March also coincides with lent and so I am going to embrace the opportunity!  When I completed Sober October, I found a ready made excuse does make giving something up far more easy.  Nobody questions your motives.  So, I am giving up cakes and chocolate for lent.  As much as anything, I’d quite like to see what difference it does make to my weight and general sense of well-being.  A few years ago I was listening to ‘Thought for the Day’ on the Radio 2 Breakfast Show and the guest speaker was saying that lent isn’t just about giving up and doing without.  It’s about making a commitment to something – so that could be a daily walk, reading for 30 minutes a day, anything really.  So as well as giving up sweet treats I am going to commit to the daily writing practice I set for a target at the beginning of the year and see if I can maintain that commitment for the period of lent.  

So there we have it.  Another month completed and I look forward to making more progress towards my 22 for 2022 throughout March.

Bristol, Exercise, reflection, Sustainable Living, Well-being

January 2022

Well, it would be fair to say that I have already failed on one of my 22 for 2022.  That of writing a blog post once a week.  January has passed me by in a blur.  Here in Bristol it has been fairly mediocre!  The weather hasn’t really added up to much and there have been some days when leaving the house felt like an effort too far. In a way it was good to have this list of challenges, because it did actually make me do something other than watch the month pass me by.

It felt like a mammoth achievement to make it to Christmas with daily covid testing, husband testing positive for covid over the Christmas period, cancelled Christmas plans and the quietest Christmas for many a year.  Just making it as far as the New Year seemed enough and like many people we have pretty much hunkered down for January.  It was nice not to go out, not to worry about going out, but to spend cosy evenings in front of the TV. Not helped by the weather – which has been particularly gloomy.

In addition to that we have been decorating our home.  It’s only a one bedroom flat which means it has been impossible to empty a room, decorate and then move everything back in.  It became quite wearing in the end, permanently living in some version of chaos.  That too has come to an end as we had the deadline of the last week of January to get as much done as possible prior to having carpets fitted throughout.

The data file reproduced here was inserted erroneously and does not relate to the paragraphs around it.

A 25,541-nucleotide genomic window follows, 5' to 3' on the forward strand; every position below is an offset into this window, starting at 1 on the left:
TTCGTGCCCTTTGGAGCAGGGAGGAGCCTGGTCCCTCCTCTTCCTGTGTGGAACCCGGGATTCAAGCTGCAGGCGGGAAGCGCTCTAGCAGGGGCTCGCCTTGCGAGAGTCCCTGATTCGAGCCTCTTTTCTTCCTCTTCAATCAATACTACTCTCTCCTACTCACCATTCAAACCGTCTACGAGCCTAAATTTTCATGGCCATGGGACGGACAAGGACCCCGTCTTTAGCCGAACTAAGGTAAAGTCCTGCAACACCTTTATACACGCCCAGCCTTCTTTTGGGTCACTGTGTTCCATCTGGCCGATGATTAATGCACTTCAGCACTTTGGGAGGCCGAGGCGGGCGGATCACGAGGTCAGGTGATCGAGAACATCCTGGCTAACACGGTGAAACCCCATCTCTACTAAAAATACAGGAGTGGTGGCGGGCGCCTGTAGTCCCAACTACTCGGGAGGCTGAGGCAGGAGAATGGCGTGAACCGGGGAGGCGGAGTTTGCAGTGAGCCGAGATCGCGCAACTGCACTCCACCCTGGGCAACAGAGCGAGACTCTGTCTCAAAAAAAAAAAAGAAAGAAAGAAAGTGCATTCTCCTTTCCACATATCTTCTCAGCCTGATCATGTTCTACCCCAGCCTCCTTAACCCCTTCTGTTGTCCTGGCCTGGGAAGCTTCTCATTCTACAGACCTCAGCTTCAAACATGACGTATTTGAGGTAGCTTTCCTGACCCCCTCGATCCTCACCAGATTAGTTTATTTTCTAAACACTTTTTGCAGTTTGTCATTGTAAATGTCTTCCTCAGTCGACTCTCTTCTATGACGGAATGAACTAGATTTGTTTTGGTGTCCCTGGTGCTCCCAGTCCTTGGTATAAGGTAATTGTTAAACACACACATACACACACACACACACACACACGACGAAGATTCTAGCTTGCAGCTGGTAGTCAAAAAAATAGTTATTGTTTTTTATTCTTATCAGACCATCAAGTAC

I’ve also had a deadline for the Open University.  Like buses.  Everything came along in the last week of January!  It’s a relief that everything is out of the way.  I have concluded that there will never be a convenient time for an assignment deadline – that’s just the way these things work. I suppose it’s a relief that January is out of the way.  For me February represents hope that spring is just around the corner and the worst of winter is behind me.  

One thing I have really enjoyed about January this year is no resolutions.  No self imposed restrictions that have become unrealistic 10 days into the new year.  I have also continued to enjoy not being on Facebook.  It has made such a difference to how I feel and has meant that I have engaged more fully with real people in real life, completed more crochet projects and generally felt more calm and grounded.  It’s probably the most hopeful January I’ve had in many years.  

I have made progress on some of the items on my list of 22:

#3    I haven’t bought any new clothes.  I have bought a few things from my local charity shop, but they have been things to alter or to use the fabric for other projects.  I’ve never been able to alter clothes and so have been using charity shop finds to practice on, rather than destroy pieces I already have in my wardrobe.  So far, so good!  The bigger achievement for me is not going shopping in the winter sales.  I do love a bargain and so it’s huge for me to pass them by.  It’s also made me realise just how much I do already have in my wardrobe and so shopping isn’t necessary at all.  There is the obvious bonus of saving money too!

#4  Reduce single use plastics.  I am in awe of just how many toiletries I have stashed in my cupboards – particularly shampoo.  I seem to have a never ending supply of shampoo which I am determined to use prior to replacing them with plastic free versions.  Whilst any plastic isn’t great, recycling empty plastic is preferable to throwing away filled plastic containers.  So, as yet all I have replaced is one handwash, and one shower gel – both with a good old fashioned bar of soap.